Stories of a countrywide birthday party for the Dutch monarch have intrigued me for years. The idea of an entire nation mutually celebrating their leader’s birth really seems like a nice strategy to unite the people. I cannot imagine citizens of the United States jovially participating in any sort of birthday party for any politician.

I had heard rumors of crowds wearing orange, city-wide rummage sales and public intoxication. However, nothing could have prepared me for the actual experience.

Flags of the Netherlands and their national color, orange, wave above the city for King’s Day. Amsterdam, April 2017

Morning. Within the first few moments of consciousness, we could already hear muffled music coming from all ends of the city. I opened the window and stepped out onto the balcony. The music suddenly grew louder; I could hear it coming from everywhere. The Dutch flag flew proudly from the spire of the Westerkerk in celebration of King Willem-Alexander’s birth.

The flag of the Netherlands displaying its national colors from the Westerkerk on King’s Day. Amsterdam, April 27, 2017

I went back inside to our front window, which overlooked Laurierstraat. People joyfully paraded down the street brandishing bottles of beer or cider and wearing black jackets with orange accessories. Some wore orange hats or shirts, while others wore feathered orange boas. Down the street, a band played rock songs in both Dutch and English.

A band performs on Laurierstraat in celebration of King’s Day. Amsterdam, April 2017

We emerged from the apartment into the festivities below with no real destination in mind. Turning from our street onto Prinsengracht, we suddenly encountered a sea of people. A bridge ahead of us had some sort of message written in white, so we waded our way through the crowd until we found ourselves standing on it. The message read: Re-Vest Life. Apparently, they built the sign with life vests used by immigrants going to Europe.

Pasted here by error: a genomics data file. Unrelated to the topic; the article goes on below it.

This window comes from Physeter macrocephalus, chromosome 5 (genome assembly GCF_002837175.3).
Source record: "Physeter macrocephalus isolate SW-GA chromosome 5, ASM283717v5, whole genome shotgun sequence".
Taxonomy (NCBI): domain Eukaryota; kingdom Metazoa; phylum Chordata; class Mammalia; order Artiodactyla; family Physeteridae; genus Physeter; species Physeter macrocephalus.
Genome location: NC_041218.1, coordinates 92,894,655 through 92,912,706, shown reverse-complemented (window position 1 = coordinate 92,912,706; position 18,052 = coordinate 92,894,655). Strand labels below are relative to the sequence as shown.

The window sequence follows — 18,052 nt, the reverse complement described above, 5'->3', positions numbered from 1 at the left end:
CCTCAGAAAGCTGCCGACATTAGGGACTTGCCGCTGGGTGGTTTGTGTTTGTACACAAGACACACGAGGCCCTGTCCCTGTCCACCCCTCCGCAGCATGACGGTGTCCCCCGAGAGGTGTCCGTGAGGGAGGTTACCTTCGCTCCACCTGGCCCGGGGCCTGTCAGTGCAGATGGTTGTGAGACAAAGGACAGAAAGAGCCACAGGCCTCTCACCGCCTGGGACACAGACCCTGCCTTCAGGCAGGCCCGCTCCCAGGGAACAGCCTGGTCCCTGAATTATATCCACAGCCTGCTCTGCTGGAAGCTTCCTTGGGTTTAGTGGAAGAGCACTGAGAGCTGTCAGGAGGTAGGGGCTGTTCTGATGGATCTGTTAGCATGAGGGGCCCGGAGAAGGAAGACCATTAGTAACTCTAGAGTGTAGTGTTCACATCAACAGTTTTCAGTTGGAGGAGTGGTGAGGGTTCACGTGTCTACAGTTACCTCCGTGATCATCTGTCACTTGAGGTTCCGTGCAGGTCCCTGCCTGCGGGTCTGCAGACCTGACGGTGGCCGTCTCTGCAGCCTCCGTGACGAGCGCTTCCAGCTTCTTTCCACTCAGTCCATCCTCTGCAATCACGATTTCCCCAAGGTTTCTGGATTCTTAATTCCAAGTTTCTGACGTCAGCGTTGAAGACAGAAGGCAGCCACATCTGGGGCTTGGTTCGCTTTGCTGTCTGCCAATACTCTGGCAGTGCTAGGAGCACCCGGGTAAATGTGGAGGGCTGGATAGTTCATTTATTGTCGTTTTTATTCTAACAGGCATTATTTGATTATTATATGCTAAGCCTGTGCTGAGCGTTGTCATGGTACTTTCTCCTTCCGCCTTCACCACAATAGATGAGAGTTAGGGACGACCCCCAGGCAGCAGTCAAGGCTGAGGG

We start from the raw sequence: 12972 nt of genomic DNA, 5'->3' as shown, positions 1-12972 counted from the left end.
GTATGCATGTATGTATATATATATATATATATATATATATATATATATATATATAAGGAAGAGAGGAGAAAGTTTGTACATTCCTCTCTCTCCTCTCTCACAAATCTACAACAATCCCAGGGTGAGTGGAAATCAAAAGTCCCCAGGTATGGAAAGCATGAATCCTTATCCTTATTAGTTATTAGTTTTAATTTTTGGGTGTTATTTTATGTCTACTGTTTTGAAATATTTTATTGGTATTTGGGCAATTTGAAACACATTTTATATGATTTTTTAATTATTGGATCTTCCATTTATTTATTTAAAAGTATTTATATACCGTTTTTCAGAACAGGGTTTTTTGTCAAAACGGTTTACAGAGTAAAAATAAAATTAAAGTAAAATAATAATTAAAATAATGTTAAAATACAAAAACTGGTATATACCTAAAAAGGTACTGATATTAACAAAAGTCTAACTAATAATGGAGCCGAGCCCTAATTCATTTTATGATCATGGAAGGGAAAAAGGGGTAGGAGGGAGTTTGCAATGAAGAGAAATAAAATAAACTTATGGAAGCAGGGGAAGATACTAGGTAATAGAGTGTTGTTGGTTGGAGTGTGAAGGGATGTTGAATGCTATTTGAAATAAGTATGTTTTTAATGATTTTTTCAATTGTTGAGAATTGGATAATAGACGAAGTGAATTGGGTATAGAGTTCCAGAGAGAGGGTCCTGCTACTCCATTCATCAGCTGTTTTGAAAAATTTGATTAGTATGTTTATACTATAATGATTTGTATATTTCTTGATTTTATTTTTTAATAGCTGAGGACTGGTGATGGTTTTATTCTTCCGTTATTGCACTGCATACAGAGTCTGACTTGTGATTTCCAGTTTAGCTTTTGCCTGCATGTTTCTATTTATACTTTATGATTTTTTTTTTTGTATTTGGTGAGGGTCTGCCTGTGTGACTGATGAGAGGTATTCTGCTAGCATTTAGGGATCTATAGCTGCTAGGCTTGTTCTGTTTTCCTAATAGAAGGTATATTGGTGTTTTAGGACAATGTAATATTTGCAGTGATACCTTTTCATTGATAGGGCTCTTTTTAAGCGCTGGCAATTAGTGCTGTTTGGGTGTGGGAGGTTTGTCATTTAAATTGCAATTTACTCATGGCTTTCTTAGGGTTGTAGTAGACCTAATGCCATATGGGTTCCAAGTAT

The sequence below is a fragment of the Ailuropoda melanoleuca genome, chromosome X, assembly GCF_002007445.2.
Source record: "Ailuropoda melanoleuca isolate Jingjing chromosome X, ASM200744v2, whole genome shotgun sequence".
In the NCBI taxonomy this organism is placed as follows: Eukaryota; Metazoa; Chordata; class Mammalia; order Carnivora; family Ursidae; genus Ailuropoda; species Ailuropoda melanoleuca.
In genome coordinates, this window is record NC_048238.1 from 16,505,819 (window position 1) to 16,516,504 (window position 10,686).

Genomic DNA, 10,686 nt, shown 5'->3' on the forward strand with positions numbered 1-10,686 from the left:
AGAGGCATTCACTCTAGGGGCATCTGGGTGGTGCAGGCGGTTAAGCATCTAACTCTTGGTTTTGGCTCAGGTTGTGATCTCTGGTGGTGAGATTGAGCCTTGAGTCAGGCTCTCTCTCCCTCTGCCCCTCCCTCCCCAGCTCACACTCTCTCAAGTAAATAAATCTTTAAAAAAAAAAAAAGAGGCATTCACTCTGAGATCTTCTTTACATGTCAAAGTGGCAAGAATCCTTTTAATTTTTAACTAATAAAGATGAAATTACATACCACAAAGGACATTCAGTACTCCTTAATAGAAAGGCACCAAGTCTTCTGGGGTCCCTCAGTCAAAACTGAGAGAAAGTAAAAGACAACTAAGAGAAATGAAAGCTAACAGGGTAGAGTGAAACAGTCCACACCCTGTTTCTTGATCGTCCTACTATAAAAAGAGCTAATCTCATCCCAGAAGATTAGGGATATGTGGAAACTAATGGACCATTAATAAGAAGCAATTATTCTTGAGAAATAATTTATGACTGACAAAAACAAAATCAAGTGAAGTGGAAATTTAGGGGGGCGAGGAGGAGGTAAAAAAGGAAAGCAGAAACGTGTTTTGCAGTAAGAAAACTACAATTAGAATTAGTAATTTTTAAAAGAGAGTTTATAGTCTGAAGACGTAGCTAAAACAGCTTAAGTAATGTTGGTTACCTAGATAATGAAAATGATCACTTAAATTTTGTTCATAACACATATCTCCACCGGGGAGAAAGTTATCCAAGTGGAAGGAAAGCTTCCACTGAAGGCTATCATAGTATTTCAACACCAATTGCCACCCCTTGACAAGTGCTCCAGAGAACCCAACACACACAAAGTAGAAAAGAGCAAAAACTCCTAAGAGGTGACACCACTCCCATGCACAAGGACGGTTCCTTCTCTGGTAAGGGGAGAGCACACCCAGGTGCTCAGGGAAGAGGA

Made from the life vests of immigrants, “Re-Vest Life” uses King’s Day to get out their bright orange message. Amsterdam, April 2017

People in boats displaying the Dutch flag floated under the canal where we stood, as a variety of music, singing and dancing came from aboard each skiff. People smiled and waved to each other, regardless of any cultural differences. The reason to celebrate united everyone under its one common goal of happiness.

Orange-clad people singing and participating in festivities to honor King’s Day. Amsterdam, April 2017

We walked toward Dam Square to see the Palace. It seemed as though music played from every corner of the city. No matter where we turned, crowds had gathered to listen. As we approached Dam Square, the streets began to resemble a massive rummage sale.

Racks of clothing, purses and souvenirs lined the street as stores and citizens alike displayed their wares, hoping passerby saw something that caught their eye. Something definitely caught my eye, but not an item. A large crowd had gathered around a performance I could not see. As I approached, I saw a man covered in raw eggs preparing to fist-fight any egg thrown his way. People in the crowd purchased eggs to throw. Most missed him, but a few actually made their target.

A man prepares for the next aerial assault of eggs. Amsterdam, April 2017

After watching for a few minutes, we began to aimlessly stroll through the vast array of commodities until hunger finally overpowered us. Thankfully, Koh-I-Noor, a favorite Indian restaurant of ours since 2014, stood down the street, its dark red sign drawing us in. Without saying a word, we smiled at each other and headed toward their welcoming door.

The Dutch Starbucks

One night after we left the casino, we started walking back to the apartment. Suddenly, a foreboding green glow came from a sign hovering above a doorway as our path immediately diverted into the entrance of an open Starbucks. I do not drink Starbucks in the United States, but have discovered that in Europe, their coffee tastes much better. However, I forgot that they can sometimes make it different, too.